Escheat The reversion of properly to the state, as provided by state law, in cases where a decedent dies intestate without heirs capable of inheriting or when the property is abandoned
Excise tax Deed transfer tax paid by the seller and required to be noted on a deed by state law ; the rate is $1 per $500 of sales price
General warranty deed A deed in which the grantor fully warrants good clear title to the premises through four covenants in the deed. Used in most real estate deed tranfers, a general warranty deed offers the greatest protection to the grantee of deed
Grantee A person who receives a conveyance of real property from a grantor
Granting clause "Words in a deed of conveyance that state the grantor's intention to convey the property at the present time . This clause is generally worded as convey and warrant, grant, grant, bargain and sell, or the like
Grantor "(1) The property owner that is transferring title to or an interest in real property to a grantee. (2) A borrower in a deed of trust loan transaction; also called trust or
Intestate "The condition of a property owner who dies without leaving a valid will. Title to the property will pass to the decedent's heirs as provided in the state law of descent
Marketable title "A good or clear title, reasonably free from the risk of litigation over possible defects
Marketable Title Act The act is designed to eliminate obsolete defects in a chain of title. If a chain of title can be traced back for 30 years without a problem, it becomes a marketable title
North Carolina Intestate Succession Act The state law of descent that dictates distribution of the real and personal property of the deceased that died without a will (intestate)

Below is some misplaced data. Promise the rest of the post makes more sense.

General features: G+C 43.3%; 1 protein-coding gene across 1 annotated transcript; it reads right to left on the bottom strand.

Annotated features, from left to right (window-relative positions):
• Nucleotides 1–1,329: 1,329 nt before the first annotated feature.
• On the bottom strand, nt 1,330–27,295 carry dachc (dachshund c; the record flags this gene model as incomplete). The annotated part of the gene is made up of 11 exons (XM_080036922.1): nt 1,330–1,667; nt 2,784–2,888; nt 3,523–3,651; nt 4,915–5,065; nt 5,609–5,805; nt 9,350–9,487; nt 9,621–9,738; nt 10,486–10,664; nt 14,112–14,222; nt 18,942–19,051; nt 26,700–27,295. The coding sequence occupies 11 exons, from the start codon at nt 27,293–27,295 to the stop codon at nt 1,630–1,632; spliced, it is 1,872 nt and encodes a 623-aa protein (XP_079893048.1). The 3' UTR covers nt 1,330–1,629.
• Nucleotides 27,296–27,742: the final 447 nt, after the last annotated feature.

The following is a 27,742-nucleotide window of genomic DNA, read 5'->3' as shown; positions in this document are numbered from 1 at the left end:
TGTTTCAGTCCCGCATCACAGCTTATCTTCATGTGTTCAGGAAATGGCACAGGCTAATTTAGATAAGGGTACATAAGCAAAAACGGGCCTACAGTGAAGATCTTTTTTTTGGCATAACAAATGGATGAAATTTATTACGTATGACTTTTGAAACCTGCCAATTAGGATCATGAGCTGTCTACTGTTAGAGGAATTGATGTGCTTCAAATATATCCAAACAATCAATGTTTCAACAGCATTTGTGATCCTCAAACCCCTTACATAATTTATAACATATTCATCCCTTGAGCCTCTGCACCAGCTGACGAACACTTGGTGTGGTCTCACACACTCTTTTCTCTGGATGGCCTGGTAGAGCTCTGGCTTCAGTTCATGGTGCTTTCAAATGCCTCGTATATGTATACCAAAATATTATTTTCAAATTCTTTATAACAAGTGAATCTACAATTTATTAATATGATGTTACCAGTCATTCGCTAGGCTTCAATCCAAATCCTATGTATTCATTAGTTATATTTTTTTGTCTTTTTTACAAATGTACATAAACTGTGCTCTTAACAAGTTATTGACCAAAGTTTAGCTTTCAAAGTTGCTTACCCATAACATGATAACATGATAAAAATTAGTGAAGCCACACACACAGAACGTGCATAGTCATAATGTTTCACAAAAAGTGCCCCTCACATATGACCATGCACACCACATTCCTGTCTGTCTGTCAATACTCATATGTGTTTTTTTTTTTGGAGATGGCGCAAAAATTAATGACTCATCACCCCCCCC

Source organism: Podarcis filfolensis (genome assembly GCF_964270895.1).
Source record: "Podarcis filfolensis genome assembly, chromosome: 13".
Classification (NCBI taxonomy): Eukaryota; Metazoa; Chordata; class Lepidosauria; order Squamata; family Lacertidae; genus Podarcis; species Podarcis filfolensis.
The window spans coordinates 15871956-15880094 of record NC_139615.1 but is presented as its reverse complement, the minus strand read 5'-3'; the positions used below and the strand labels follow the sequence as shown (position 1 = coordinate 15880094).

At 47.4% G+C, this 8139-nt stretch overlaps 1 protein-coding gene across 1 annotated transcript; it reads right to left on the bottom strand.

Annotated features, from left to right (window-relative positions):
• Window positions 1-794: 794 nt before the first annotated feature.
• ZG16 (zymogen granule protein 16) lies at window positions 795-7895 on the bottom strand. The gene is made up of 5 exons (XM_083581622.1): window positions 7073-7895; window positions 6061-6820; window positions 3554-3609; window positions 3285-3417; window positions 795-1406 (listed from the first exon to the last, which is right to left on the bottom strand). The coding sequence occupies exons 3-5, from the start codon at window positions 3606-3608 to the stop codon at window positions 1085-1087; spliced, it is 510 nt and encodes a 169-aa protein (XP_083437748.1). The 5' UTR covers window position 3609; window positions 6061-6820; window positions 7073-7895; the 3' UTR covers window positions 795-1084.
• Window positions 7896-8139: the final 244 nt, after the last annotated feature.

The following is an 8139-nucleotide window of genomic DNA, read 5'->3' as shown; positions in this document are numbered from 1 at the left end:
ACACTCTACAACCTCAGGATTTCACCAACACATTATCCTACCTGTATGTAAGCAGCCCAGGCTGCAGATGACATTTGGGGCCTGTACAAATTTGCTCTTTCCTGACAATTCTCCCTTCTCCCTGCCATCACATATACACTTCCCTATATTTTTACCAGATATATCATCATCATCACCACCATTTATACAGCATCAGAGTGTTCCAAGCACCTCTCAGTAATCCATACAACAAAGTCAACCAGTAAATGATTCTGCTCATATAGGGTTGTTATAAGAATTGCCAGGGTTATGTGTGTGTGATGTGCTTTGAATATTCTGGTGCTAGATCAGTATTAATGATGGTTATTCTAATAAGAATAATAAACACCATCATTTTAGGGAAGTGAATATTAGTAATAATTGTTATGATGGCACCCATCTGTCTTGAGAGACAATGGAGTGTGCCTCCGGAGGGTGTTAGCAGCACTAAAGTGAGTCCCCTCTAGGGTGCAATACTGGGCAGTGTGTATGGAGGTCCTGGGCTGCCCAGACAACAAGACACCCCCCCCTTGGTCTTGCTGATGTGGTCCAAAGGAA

Quitclaim Deed A conveyance by which the grantor transfers interest in the real estate, if any, without warranties or obligations; frequently used to remove clouds on the title
Recording "The act of entering or recording documents into the public record at the recorder's office established in each county. Until recorded, a deed or mortgage ordinarily is not effective against third parties, such as subsequent purchasers or mortgagees
Special warranty deed "A deed in which the grantor only warrants, or guarantees, the title against defects arising during the period of the grantor's tenure and ownership of the property and not against defects existing before that time, generally using the language by, throug
Title (1) The right to or ownership of land. (2) The evidence of ownership of land
Title insurance "A policy insuring the owner and/or mortgagee against loss by reason of defects in the title to a parcel of real estate, other than encumbrances, defects, and matters specifically excluded by the policy
Title search "The search of public records to determine the current state of ownership of real estate; examining chain of title
Will "A written document, properly witnessed providing for the transfer of title to property owned by the decease
Created by: feefee830